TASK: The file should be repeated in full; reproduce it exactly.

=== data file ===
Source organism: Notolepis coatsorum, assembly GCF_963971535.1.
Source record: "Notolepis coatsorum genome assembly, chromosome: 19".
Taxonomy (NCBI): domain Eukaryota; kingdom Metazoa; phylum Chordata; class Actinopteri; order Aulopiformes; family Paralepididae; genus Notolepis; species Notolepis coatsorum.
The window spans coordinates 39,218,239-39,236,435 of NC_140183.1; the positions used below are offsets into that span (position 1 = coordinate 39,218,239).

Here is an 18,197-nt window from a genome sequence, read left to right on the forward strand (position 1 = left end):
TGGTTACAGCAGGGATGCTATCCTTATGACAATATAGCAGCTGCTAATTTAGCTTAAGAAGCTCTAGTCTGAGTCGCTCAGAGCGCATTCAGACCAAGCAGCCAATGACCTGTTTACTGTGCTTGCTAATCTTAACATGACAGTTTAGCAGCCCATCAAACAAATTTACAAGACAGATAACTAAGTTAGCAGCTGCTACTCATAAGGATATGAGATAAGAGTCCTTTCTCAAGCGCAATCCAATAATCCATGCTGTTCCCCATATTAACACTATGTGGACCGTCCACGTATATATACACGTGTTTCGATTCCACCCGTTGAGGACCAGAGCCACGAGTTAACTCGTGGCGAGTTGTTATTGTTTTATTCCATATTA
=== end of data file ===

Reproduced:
Source organism: Notolepis coatsorum, assembly GCF_963971535.1.
Source record: "Notolepis coatsorum genome assembly, chromosome: 19".
Taxonomy (NCBI): domain Eukaryota; kingdom Metazoa; phylum Chordata; class Actinopteri; order Aulopiformes; family Paralepididae; genus Notolepis; species Notolepis coatsorum.
The window spans coordinates 39,218,239-39,236,435 of NC_140183.1; the positions used below are offsets into that span (position 1 = coordinate 39,218,239).

Here is an 18,197-nt window from a genome sequence, read left to right on the forward strand (position 1 = left end):
TGGTTACAGCAGGGATGCTATCCTTATGACAATATAGCAGCTGCTAATTTAGCTTAAGAAGCTCTAGTCTGAGTCGCTCAGAGCGCATTCAGACCAAGCAGCCAATGACCTGTTTACTGTGCTTGCTAATCTTAACATGACAGTTTAGCAGCCCATCAAACAAATTTACAAGACAGATAACTAAGTTAGCAGCTGCTACTCATAAGGATATGAGATAAGAGTCCTTTCTCAAGCGCAATCCAATAATCCATGCTGTTCCCCATATTAACACTATGTGGACCGTCCACGTATATATACACGTGTTTCGATTCCACCCGTTGAGGACCAGAGCCACGAGTTAACTCGTGGCGAGTTGTTATTGTTTTATTCCATATTA